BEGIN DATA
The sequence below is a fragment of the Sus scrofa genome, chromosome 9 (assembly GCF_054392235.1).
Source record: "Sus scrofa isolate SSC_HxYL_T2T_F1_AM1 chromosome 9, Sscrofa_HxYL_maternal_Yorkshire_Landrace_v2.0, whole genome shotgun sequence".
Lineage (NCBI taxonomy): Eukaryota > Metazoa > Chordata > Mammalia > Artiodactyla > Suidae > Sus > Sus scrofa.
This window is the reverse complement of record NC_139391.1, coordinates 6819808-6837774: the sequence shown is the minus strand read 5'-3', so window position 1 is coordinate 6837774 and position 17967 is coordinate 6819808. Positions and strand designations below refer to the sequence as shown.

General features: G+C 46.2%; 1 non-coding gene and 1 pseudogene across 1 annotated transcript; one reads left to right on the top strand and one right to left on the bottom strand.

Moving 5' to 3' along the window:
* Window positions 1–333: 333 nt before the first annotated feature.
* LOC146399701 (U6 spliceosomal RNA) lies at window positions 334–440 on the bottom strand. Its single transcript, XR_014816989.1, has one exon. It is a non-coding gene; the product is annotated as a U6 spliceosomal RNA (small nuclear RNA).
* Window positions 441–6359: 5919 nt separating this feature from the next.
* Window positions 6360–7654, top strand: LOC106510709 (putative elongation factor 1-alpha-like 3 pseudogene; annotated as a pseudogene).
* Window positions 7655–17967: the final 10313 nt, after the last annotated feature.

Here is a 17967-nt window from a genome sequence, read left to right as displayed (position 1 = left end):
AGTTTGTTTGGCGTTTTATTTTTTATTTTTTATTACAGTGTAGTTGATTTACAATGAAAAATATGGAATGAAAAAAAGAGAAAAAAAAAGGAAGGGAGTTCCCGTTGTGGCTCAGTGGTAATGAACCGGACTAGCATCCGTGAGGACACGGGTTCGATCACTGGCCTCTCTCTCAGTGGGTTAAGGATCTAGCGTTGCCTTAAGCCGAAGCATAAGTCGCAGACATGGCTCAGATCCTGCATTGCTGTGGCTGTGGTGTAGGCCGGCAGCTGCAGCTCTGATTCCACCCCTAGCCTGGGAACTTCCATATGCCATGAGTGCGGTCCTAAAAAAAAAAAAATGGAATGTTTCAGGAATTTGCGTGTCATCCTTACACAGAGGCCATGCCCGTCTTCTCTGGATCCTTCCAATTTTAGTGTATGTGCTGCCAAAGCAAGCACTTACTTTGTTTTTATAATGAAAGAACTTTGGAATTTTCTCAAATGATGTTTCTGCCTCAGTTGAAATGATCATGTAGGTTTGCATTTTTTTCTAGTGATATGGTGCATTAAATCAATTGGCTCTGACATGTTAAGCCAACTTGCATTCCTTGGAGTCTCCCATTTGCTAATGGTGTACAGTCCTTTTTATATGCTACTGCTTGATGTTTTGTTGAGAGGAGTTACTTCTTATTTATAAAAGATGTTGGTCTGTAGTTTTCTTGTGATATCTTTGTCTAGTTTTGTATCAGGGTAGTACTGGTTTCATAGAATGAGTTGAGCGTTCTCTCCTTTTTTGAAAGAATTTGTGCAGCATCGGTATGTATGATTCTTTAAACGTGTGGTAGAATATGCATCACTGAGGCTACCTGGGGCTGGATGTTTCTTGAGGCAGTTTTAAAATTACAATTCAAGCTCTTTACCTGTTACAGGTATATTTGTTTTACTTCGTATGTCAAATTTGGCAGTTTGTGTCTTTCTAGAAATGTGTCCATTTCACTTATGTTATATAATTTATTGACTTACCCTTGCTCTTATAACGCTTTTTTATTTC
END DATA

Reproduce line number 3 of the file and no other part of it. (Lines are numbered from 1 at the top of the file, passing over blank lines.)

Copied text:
Lineage (NCBI taxonomy): Eukaryota > Metazoa > Chordata > Mammalia > Artiodactyla > Suidae > Sus > Sus scrofa.